Typically, intellectual ability ranges from normal to a mild delay and where an IQ has been measured it has fallen within the 50-110 range, with 100 representing the average for the general population.
However, this probably underestimates the range of ability, since IQ testing would be more likely for people with developmental delays than for people with the microduplication and no delays.
(Boeboe falls into this typical ability.)

Depending on local schools, some children start their education in a mainstream setting, usually working within a small group and moving to a more supportive learning environment to complete their education.
(Boeboe is in mainstream, with ALOT of hard work,  an individual plan, extra teacher support, extra classes and time and planning conscessions in exams. We also request alot of extra help from the teachers, and all of this has surprised everyone with how much it has helped Boeboe. Her teacher today said we should not write highschool off just yet!! I was so happy to hear that. Though, it's the psychiatrist's opinion that Boeboe's anxieties might be too overwhelming in a formal highschool setting. We'll have to see.)

Various studies have found mood or behaviour difficulties in a minority of young people with a 16p11.2 microduplication. Most commonly children are overactive with a short attention span [ADHD/ attention deficit hyperactivity disorder] but other types of behaviour difficulty have been found. ADHD has been identified in 2/7 Unique children.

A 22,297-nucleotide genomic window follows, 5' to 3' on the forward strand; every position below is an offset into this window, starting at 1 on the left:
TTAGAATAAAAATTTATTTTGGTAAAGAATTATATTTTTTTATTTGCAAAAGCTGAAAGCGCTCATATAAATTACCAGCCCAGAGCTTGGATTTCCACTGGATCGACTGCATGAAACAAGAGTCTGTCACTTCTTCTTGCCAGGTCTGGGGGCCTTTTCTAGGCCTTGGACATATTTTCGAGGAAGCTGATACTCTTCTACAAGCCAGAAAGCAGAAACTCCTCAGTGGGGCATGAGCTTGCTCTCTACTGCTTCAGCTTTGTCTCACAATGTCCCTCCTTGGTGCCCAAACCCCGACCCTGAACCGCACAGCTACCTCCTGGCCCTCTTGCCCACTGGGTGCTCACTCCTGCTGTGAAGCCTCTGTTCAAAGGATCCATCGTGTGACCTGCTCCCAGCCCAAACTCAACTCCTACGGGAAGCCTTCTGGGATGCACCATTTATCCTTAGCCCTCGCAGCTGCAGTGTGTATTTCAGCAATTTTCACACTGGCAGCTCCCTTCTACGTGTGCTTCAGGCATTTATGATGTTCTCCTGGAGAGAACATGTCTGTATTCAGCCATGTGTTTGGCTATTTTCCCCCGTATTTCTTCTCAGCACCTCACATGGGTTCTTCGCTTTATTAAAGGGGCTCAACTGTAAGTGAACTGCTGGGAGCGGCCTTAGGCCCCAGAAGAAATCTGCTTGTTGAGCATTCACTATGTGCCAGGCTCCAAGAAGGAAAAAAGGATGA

(Boeboe does not have ADHD, but she definitely have behaviour difficulties.)

One boy of 15 had an anxiety disorder that responded well to medication and in one study 4/10 youngsters had outbursts of aggression.
(Boeboe has outbursts of aggression/anger, and is treated currently for general and separation anxiety disorders.)

The typical 16p11.2 microduplication is found more often among children and adults diagnosed with autism or a disorder on the autistic spectrum such as Asperger syndrome than among the general population. Yet only a minority of people with the microduplication has autism or autistic features. Autistic traits have been observed in around half of Unique members, all male.